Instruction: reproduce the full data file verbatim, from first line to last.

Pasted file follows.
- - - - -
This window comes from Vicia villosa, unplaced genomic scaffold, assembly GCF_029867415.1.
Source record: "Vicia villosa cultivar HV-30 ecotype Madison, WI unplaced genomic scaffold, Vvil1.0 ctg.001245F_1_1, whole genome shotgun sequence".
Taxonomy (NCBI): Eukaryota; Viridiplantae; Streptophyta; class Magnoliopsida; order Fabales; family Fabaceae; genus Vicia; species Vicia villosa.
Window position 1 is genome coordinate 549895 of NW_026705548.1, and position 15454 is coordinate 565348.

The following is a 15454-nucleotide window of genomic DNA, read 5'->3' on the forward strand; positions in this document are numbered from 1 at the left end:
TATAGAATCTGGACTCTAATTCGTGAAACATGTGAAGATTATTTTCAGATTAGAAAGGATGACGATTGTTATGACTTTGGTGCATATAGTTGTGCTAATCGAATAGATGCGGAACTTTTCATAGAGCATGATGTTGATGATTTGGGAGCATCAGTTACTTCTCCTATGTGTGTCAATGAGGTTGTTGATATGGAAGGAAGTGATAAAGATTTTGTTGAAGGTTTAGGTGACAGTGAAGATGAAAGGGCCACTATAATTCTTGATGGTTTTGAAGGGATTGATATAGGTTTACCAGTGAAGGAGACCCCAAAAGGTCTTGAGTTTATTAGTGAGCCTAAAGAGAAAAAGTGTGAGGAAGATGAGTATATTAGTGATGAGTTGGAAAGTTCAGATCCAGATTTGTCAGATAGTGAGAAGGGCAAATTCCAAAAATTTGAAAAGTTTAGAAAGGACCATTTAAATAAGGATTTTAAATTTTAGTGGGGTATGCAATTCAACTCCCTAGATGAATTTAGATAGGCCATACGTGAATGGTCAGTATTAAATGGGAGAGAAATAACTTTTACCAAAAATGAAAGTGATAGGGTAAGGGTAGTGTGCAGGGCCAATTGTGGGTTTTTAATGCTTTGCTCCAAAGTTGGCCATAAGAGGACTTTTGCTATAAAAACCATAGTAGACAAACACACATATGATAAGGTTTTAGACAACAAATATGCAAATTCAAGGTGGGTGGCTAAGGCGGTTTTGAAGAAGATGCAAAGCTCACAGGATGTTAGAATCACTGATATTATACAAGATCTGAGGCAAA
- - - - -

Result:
This window comes from Vicia villosa, unplaced genomic scaffold, assembly GCF_029867415.1.
Source record: "Vicia villosa cultivar HV-30 ecotype Madison, WI unplaced genomic scaffold, Vvil1.0 ctg.001245F_1_1, whole genome shotgun sequence".
Taxonomy (NCBI): Eukaryota; Viridiplantae; Streptophyta; class Magnoliopsida; order Fabales; family Fabaceae; genus Vicia; species Vicia villosa.
Window position 1 is genome coordinate 549895 of NW_026705548.1, and position 15454 is coordinate 565348.

The following is a 15454-nucleotide window of genomic DNA, read 5'->3' on the forward strand; positions in this document are numbered from 1 at the left end:
TATAGAATCTGGACTCTAATTCGTGAAACATGTGAAGATTATTTTCAGATTAGAAAGGATGACGATTGTTATGACTTTGGTGCATATAGTTGTGCTAATCGAATAGATGCGGAACTTTTCATAGAGCATGATGTTGATGATTTGGGAGCATCAGTTACTTCTCCTATGTGTGTCAATGAGGTTGTTGATATGGAAGGAAGTGATAAAGATTTTGTTGAAGGTTTAGGTGACAGTGAAGATGAAAGGGCCACTATAATTCTTGATGGTTTTGAAGGGATTGATATAGGTTTACCAGTGAAGGAGACCCCAAAAGGTCTTGAGTTTATTAGTGAGCCTAAAGAGAAAAAGTGTGAGGAAGATGAGTATATTAGTGATGAGTTGGAAAGTTCAGATCCAGATTTGTCAGATAGTGAGAAGGGCAAATTCCAAAAATTTGAAAAGTTTAGAAAGGACCATTTAAATAAGGATTTTAAATTTTAGTGGGGTATGCAATTCAACTCCCTAGATGAATTTAGATAGGCCATACGTGAATGGTCAGTATTAAATGGGAGAGAAATAACTTTTACCAAAAATGAAAGTGATAGGGTAAGGGTAGTGTGCAGGGCCAATTGTGGGTTTTTAATGCTTTGCTCCAAAGTTGGCCATAAGAGGACTTTTGCTATAAAAACCATAGTAGACAAACACACATATGATAAGGTTTTAGACAACAAATATGCAAATTCAAGGTGGGTGGCTAAGGCGGTTTTGAAGAAGATGCAAAGCTCACAGGATGTTAGAATCACTGATATTATACAAGATCTGAGGCAAA